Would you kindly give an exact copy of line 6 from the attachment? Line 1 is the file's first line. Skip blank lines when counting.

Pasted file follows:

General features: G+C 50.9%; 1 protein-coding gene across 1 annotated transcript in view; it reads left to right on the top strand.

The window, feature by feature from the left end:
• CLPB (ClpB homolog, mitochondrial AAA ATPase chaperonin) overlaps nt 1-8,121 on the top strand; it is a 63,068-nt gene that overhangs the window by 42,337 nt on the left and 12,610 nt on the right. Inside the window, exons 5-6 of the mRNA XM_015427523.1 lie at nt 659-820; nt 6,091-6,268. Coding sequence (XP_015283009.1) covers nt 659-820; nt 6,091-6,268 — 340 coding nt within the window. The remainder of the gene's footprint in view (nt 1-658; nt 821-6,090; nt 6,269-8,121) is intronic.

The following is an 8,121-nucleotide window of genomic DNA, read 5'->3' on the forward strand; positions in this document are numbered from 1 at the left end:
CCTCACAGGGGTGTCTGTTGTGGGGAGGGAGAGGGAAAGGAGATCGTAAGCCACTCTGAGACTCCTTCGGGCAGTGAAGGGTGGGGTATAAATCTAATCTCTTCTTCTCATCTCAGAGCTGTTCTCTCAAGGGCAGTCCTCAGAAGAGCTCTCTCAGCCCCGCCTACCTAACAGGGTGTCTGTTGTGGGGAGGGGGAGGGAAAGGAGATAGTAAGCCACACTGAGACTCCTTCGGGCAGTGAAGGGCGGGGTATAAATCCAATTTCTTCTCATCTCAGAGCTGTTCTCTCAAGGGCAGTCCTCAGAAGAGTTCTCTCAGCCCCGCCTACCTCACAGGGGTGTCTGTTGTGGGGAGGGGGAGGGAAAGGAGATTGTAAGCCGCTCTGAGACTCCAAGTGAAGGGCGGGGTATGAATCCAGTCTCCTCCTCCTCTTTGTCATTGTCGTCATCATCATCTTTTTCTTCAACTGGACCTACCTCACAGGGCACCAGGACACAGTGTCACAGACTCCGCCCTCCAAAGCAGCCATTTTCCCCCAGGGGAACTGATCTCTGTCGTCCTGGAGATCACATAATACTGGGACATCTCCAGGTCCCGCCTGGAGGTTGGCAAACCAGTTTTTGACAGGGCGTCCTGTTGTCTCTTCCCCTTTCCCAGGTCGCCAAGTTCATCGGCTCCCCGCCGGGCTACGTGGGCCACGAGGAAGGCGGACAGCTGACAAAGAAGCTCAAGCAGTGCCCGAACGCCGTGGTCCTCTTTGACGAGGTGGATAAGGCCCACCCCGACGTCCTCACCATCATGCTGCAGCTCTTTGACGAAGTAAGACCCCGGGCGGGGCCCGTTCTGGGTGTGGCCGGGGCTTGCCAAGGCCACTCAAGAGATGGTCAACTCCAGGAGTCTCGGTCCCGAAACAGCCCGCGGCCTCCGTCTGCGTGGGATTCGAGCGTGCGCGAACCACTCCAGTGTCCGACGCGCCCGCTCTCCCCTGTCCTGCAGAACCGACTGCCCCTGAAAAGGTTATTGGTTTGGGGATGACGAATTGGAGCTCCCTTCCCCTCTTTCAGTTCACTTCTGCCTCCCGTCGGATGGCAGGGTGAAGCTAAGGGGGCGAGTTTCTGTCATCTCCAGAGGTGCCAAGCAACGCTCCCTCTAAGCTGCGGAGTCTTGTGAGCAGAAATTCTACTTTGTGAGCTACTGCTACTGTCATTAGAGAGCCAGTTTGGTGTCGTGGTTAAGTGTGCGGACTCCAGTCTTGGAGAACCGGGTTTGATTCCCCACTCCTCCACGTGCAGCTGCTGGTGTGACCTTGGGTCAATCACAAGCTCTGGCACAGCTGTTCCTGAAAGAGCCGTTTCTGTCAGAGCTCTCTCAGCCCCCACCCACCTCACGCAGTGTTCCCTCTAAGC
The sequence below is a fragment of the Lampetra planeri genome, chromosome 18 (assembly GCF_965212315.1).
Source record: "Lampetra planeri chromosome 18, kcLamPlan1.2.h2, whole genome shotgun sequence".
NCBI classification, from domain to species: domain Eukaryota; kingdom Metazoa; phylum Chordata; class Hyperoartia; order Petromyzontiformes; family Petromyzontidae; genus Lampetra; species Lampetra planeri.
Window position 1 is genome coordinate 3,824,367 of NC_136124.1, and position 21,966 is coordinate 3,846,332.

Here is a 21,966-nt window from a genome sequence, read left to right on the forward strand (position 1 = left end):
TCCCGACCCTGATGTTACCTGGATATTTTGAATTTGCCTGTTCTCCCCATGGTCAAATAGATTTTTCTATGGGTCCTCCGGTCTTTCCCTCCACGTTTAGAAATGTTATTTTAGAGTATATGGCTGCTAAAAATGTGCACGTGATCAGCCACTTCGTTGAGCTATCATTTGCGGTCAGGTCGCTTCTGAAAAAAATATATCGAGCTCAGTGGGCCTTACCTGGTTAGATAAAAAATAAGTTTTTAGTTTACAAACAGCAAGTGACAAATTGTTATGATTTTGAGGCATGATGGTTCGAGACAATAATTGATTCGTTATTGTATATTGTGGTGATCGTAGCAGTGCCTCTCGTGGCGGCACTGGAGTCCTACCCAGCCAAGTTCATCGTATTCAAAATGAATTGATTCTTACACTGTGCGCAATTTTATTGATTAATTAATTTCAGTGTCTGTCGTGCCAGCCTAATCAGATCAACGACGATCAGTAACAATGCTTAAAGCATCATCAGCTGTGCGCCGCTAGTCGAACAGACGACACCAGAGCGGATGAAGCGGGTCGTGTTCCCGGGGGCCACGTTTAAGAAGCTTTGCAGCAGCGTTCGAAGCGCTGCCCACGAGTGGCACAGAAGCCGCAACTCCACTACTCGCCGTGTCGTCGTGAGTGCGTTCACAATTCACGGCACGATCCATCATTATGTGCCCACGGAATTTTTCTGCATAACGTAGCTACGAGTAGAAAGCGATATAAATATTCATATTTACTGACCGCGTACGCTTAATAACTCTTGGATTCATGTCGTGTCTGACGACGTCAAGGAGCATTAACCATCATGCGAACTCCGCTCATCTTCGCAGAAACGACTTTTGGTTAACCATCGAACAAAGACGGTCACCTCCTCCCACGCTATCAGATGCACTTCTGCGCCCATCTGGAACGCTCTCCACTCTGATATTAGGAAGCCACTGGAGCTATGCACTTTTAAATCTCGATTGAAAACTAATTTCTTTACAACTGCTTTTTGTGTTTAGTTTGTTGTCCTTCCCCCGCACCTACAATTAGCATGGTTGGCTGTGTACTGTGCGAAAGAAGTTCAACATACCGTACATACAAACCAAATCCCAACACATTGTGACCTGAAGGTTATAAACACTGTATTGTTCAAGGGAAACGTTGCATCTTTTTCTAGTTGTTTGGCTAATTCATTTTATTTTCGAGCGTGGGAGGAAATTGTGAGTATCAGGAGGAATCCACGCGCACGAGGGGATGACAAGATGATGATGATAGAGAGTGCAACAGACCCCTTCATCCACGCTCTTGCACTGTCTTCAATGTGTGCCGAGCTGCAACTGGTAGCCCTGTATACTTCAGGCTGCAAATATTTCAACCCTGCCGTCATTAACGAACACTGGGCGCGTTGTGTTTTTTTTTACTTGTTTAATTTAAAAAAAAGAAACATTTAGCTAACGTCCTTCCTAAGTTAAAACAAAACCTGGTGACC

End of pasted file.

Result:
The sequence below is a fragment of the Lampetra planeri genome, chromosome 18 (assembly GCF_965212315.1).